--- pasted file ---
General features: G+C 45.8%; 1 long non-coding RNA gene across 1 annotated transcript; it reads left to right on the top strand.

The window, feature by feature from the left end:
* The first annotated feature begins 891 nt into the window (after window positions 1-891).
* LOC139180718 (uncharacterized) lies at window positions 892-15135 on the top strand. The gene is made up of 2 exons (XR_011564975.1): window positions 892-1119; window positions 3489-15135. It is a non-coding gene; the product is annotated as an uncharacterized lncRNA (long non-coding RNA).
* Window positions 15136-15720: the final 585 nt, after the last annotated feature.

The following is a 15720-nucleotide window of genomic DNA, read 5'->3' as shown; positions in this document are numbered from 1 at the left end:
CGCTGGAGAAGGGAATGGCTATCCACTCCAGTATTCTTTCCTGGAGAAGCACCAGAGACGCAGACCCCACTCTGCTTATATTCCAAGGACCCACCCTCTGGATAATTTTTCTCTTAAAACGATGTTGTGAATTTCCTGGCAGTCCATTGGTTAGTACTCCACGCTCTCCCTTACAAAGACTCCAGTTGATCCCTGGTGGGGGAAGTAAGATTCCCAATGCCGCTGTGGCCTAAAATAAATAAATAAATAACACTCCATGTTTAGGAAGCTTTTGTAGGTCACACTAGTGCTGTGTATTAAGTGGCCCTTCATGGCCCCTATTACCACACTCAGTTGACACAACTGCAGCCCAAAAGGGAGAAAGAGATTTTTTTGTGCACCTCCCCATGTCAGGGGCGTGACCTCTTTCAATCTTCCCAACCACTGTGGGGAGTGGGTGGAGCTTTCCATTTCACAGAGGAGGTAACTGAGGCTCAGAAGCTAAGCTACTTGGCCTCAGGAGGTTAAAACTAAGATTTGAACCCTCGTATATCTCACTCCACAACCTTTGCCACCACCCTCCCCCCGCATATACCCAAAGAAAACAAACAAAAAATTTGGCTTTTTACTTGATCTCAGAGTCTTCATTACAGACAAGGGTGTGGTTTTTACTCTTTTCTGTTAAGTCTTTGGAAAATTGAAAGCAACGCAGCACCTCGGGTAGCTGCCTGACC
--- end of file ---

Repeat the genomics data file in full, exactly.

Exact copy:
General features: G+C 45.8%; 1 long non-coding RNA gene across 1 annotated transcript; it reads left to right on the top strand.

The window, feature by feature from the left end:
* The first annotated feature begins 891 nt into the window (after window positions 1-891).
* LOC139180718 (uncharacterized) lies at window positions 892-15135 on the top strand. The gene is made up of 2 exons (XR_011564975.1): window positions 892-1119; window positions 3489-15135. It is a non-coding gene; the product is annotated as an uncharacterized lncRNA (long non-coding RNA).
* Window positions 15136-15720: the final 585 nt, after the last annotated feature.

The following is a 15720-nucleotide window of genomic DNA, read 5'->3' as shown; positions in this document are numbered from 1 at the left end:
CGCTGGAGAAGGGAATGGCTATCCACTCCAGTATTCTTTCCTGGAGAAGCACCAGAGACGCAGACCCCACTCTGCTTATATTCCAAGGACCCACCCTCTGGATAATTTTTCTCTTAAAACGATGTTGTGAATTTCCTGGCAGTCCATTGGTTAGTACTCCACGCTCTCCCTTACAAAGACTCCAGTTGATCCCTGGTGGGGGAAGTAAGATTCCCAATGCCGCTGTGGCCTAAAATAAATAAATAAATAACACTCCATGTTTAGGAAGCTTTTGTAGGTCACACTAGTGCTGTGTATTAAGTGGCCCTTCATGGCCCCTATTACCACACTCAGTTGACACAACTGCAGCCCAAAAGGGAGAAAGAGATTTTTTTGTGCACCTCCCCATGTCAGGGGCGTGACCTCTTTCAATCTTCCCAACCACTGTGGGGAGTGGGTGGAGCTTTCCATTTCACAGAGGAGGTAACTGAGGCTCAGAAGCTAAGCTACTTGGCCTCAGGAGGTTAAAACTAAGATTTGAACCCTCGTATATCTCACTCCACAACCTTTGCCACCACCCTCCCCCCGCATATACCCAAAGAAAACAAACAAAAAATTTGGCTTTTTACTTGATCTCAGAGTCTTCATTACAGACAAGGGTGTGGTTTTTACTCTTTTCTGTTAAGTCTTTGGAAAATTGAAAGCAACGCAGCACCTCGGGTAGCTGCCTGACC